Friday, March 4, 2011

Book Review- Sabriel

I am always on a look out for another series that can ease the pain of my post-Potter depression, and the most recent remedy I tried was the Old Kingdom trilogy by Garth Nix, the first novel being Sabriel. So far Sabriel is the only one I've read of the series, but I'll definitely be making my way to the other two soon. By post-Potter depression remedies, I mean children's fantasy series that are written to be enjoyed by adults as well- but not like the YA books that insult your intelligence. So how does it measure up next to Harry Potter?

So to put in a nutshell what Sabriel is about, the novel is set in a fantasy land where there are two neighboring countries. One is the land of Ancelstierre which is kind of the "new world" of the two- it's got schools, cars, electricity, and other cultural aspects similar to the 20th century. To the north is the Old Kingdom and is separated from Ancelstierre by a heavily guarded border called The Wall. The Old Kingdom is a land where magic can be used and extremely dangerous dead spirits exist. These dead spirits are corpses that have been reanimated called Dead Hands and also powerful supernatural beings known as Free Magic. These dead beings are raised by "Necromancers" who can travel into the gates of death and create Dead Hands to do their bidding. The Abhorsen are a bloodline of Necromancers that fight against this by laying these beings back into death by using magical bells that each have their own unique power.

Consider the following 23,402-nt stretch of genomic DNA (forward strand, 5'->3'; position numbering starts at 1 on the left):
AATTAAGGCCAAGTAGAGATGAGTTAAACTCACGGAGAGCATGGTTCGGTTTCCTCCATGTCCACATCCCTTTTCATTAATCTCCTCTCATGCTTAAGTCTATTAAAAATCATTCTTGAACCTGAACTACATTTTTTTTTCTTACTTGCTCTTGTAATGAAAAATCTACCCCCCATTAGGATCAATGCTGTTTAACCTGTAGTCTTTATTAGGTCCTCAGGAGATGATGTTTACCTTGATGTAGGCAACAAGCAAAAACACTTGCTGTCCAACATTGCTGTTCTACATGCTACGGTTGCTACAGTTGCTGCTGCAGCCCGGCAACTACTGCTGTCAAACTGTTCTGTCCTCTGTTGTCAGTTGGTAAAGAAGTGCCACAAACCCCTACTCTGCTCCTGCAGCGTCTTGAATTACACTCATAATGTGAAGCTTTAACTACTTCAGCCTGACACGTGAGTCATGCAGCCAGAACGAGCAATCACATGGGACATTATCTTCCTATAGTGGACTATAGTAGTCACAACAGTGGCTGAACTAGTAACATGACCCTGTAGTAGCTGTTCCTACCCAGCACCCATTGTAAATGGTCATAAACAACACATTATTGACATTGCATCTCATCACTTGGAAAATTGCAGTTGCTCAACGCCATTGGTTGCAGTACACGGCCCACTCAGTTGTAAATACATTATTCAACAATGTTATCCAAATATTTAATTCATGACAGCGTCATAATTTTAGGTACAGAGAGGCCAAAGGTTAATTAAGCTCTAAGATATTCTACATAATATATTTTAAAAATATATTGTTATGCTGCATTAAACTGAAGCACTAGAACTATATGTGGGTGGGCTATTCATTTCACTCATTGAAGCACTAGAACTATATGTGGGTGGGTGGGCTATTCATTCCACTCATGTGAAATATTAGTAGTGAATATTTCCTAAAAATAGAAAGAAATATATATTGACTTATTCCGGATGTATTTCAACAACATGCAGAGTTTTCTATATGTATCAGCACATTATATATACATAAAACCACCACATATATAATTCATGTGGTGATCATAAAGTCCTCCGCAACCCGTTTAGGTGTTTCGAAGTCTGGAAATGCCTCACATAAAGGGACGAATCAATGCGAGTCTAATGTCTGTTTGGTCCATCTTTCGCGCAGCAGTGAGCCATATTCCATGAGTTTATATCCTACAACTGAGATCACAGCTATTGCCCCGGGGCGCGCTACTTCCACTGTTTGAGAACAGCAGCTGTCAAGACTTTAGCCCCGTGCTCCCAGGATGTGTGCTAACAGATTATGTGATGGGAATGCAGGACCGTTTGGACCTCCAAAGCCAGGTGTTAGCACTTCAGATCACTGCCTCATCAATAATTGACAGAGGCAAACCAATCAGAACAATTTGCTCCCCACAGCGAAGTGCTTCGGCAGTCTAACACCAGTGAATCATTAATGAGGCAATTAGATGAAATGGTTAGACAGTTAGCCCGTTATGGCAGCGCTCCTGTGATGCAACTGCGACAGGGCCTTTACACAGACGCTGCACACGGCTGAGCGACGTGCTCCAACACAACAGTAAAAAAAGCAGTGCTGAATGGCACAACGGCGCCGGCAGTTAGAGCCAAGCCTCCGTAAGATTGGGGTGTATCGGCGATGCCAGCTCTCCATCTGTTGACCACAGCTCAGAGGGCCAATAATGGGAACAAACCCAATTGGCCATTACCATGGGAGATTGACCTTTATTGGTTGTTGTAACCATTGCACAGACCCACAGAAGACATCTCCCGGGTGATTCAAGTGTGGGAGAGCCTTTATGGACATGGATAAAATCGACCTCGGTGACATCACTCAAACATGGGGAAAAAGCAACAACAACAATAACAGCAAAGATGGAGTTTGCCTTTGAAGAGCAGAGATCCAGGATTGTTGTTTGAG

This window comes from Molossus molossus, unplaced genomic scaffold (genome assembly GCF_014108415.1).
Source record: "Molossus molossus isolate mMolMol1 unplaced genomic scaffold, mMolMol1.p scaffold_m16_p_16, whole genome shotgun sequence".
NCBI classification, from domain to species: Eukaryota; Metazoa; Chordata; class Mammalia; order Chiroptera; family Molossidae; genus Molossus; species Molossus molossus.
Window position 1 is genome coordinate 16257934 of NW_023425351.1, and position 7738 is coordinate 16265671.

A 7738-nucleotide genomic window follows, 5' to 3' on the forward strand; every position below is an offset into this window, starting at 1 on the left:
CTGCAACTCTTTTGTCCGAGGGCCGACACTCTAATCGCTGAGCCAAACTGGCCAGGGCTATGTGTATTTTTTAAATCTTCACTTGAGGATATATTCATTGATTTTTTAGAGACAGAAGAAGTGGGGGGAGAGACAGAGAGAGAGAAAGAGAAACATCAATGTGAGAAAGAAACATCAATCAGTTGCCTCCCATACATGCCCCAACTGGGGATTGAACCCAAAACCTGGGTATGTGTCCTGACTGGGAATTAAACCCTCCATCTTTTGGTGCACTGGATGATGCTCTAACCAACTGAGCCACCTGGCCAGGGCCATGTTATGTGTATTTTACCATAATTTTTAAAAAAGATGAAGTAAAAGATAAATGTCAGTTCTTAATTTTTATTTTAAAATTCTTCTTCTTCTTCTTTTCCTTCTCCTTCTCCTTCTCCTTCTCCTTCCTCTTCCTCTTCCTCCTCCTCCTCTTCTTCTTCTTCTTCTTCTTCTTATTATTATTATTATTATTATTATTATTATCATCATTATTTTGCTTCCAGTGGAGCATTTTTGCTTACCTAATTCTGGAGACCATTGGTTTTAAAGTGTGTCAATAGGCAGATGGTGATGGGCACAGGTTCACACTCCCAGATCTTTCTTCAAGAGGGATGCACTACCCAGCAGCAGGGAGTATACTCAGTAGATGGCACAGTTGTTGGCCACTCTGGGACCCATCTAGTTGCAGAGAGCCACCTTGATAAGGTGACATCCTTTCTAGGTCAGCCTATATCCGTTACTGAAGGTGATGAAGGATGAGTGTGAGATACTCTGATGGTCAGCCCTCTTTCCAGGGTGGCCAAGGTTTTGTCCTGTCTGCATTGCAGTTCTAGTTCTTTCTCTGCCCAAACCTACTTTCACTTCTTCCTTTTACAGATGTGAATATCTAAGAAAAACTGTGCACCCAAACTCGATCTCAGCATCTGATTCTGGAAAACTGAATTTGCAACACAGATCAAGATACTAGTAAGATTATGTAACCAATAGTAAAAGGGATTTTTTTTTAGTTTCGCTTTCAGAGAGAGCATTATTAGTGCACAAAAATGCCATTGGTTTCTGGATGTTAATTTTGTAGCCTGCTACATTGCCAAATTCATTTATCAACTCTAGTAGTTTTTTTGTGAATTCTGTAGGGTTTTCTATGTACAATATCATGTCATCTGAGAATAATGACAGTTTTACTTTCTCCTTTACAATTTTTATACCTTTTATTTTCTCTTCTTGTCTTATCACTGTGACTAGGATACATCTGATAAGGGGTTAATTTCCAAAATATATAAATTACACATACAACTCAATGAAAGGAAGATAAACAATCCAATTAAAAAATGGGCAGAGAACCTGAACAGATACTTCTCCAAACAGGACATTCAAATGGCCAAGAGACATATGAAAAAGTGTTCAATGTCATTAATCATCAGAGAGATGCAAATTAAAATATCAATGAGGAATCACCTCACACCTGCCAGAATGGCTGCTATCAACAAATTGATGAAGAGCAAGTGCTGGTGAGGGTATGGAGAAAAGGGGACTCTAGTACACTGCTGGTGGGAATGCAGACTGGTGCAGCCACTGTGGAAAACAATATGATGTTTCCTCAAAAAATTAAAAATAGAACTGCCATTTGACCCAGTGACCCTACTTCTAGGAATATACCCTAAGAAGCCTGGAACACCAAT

It took me almost half the book bit until I fully understood the concept of the magic used in this fantasy land. I know not everyone has the patience to mull through until they have a firm grasp on it so I'll quickly explain. The magic is referred to as Charter Magic and derives its powers through a web of magic channeled from "The Charter." The Charter are a group of powerful objects that were created thousands of years ago; it consists of the Great Charter Stones, The Wall (the one that separates Ancelstierre from the Old Kingdom), and three bloodlines. These bloodlines are the royal family, the Abhorsen, and the Clayr (a large sisterhood of blondies that can see the future). The Charter is meant to maintain order on magic from reigning freeling. Charter Mages or members of these magical bloodlines cast Charter spells by summoning symbols called Charter Marks, and combining the different marks to achieve their desired effect.


So Sabriel, our heroine in this novel, is attending school in Ancelstierre at the beginning of the novel. Her father Terciel, who resides in the Old Kingdom, is the current Abhorsen of their time. While at school, Sabriel receives an alarming message from her father in which he sends her his weapons which includes a sword and bells. Sabriel believes her father has been overcome by an incredibly powerful evil entity so immediately leaves for the Old Kingdom to rescue her father. When Sabriel reaches her father's house on a cliff, she finds a created named Mogget. Mogget is a Free Magic construct who has been bound into a form of a white cat by a red Charter collar which forces him to serve the Abhorsen. Mogget joins Sabriel on her journey to the Old Kingdom to find her father and tells her that she is the new Abhorsen, though she refuses to believe it. The two are eventually joined by another companion who calls himself Touchstone. Sabriel and Mogget find Touchstone in an ancient burial ground where he was magically imprisoned as a ship's figurehead for the last 200 years. Touchstones history is a mystery to Sabriel at first but acts like nothing but her loyal servant. The three of them continue on a journey to find Sabriel's father and discover the greater evil at work.